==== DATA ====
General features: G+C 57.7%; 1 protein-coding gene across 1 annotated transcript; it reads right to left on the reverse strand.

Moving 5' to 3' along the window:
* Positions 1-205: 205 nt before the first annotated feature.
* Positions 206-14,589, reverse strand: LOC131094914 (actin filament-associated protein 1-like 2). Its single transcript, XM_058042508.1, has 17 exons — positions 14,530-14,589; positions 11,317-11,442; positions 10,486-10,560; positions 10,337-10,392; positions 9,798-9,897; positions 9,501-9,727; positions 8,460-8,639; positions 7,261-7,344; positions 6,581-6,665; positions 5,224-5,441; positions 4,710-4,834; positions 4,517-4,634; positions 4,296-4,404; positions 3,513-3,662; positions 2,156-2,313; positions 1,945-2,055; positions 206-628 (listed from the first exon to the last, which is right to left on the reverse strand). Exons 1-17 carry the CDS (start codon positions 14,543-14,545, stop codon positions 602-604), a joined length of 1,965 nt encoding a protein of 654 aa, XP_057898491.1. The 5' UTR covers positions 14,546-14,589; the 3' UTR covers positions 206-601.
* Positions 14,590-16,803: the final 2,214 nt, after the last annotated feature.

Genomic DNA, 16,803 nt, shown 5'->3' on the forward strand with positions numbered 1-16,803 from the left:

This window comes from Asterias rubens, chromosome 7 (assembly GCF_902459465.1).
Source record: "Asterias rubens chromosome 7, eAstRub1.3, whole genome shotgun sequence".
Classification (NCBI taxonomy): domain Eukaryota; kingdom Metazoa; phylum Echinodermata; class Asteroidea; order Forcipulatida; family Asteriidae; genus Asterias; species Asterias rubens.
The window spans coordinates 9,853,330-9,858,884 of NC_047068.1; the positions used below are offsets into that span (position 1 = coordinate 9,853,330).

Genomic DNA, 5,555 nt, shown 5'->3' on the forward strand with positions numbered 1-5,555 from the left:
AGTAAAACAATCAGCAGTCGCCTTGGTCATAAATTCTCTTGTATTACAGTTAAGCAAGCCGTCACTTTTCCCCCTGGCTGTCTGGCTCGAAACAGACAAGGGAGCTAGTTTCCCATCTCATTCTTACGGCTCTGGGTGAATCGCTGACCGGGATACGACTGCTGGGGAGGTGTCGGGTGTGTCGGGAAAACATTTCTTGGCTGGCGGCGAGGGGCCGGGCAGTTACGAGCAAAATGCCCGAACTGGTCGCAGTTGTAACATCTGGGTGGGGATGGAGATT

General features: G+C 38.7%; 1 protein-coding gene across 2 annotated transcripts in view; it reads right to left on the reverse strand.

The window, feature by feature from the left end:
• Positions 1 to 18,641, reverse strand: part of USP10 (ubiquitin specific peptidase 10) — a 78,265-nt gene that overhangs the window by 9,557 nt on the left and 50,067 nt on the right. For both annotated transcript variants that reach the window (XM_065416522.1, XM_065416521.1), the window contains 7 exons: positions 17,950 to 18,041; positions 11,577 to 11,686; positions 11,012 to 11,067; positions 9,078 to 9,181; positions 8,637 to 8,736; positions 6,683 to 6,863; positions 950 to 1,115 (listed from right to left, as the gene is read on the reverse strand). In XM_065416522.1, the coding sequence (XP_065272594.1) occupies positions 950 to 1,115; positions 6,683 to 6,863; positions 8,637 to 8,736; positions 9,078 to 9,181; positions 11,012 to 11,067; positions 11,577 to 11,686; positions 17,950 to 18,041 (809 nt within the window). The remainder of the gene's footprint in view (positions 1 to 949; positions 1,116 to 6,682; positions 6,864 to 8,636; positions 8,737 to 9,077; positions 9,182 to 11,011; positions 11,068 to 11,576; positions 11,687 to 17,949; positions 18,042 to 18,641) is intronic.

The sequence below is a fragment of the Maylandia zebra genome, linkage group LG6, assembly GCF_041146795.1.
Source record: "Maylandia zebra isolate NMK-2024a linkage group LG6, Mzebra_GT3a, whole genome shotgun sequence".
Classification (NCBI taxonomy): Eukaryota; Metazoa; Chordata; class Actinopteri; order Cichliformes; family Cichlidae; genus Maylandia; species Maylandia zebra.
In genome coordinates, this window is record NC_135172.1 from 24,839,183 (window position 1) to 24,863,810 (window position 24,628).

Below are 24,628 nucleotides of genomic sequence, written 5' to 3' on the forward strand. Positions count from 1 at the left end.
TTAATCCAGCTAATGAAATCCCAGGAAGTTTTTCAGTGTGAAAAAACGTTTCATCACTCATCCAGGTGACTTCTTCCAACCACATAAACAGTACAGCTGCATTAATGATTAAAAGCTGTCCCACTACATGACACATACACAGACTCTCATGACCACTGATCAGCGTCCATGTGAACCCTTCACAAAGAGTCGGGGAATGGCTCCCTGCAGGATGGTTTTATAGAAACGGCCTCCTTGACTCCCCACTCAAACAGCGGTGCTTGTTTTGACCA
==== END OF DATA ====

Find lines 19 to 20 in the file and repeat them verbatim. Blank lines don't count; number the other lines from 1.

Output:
In genome coordinates, this window is record NC_135172.1 from 24,839,183 (window position 1) to 24,863,810 (window position 24,628).

Below are 24,628 nucleotides of genomic sequence, written 5' to 3' on the forward strand. Positions count from 1 at the left end.